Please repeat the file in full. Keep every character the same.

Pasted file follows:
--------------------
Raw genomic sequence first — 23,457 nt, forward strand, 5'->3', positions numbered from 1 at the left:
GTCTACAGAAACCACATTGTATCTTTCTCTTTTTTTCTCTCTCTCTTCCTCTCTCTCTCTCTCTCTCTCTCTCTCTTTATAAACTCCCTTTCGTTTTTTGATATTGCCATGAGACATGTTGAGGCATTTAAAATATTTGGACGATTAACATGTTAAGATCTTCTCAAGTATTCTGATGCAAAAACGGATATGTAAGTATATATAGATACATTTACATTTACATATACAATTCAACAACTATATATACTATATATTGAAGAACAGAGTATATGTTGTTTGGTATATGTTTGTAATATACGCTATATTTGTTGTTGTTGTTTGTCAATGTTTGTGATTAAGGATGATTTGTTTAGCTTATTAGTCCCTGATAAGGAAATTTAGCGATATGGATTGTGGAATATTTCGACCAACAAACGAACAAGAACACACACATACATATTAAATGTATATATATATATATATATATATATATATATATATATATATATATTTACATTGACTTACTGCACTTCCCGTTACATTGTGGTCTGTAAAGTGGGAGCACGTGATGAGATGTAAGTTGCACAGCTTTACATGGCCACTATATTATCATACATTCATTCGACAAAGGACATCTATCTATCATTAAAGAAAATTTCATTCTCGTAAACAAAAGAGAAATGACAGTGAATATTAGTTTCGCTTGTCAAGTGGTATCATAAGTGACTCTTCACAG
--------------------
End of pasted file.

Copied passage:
Raw genomic sequence first — 23,457 nt, forward strand, 5'->3', positions numbered from 1 at the left:
GTCTACAGAAACCACATTGTATCTTTCTCTTTTTTTCTCTCTCTCTTCCTCTCTCTCTCTCTCTCTCTCTCTCTCTTTATAAACTCCCTTTCGTTTTTTGATATTGCCATGAGACATGTTGAGGCATTTAAAATATTTGGACGATTAACATGTTAAGATCTTCTCAAGTATTCTGATGCAAAAACGGATATGTAAGTATATATAGATACATTTACATTTACATATACAATTCAACAACTATATATACTATATATTGAAGAACAGAGTATATGTTGTTTGGTATATGTTTGTAATATACGCTATATTTGTTGTTGTTGTTTGTCAATGTTTGTGATTAAGGATGATTTGTTTAGCTTATTAGTCCCTGATAAGGAAATTTAGCGATATGGATTGTGGAATATTTCGACCAACAAACGAACAAGAACACACACATACATATTAAATGTATATATATATATATATATATATATATATATATATATATATATATTTACATTGACTTACTGCACTTCCCGTTACATTGTGGTCTGTAAAGTGGGAGCACGTGATGAGATGTAAGTTGCACAGCTTTACATGGCCACTATATTATCATACATTCATTCGACAAAGGACATCTATCTATCATTAAAGAAAATTTCATTCTCGTAAACAAAAGAGAAATGACAGTGAATATTAGTTTCGCTTGTCAAGTGGTATCATAAGTGACTCTTCACAG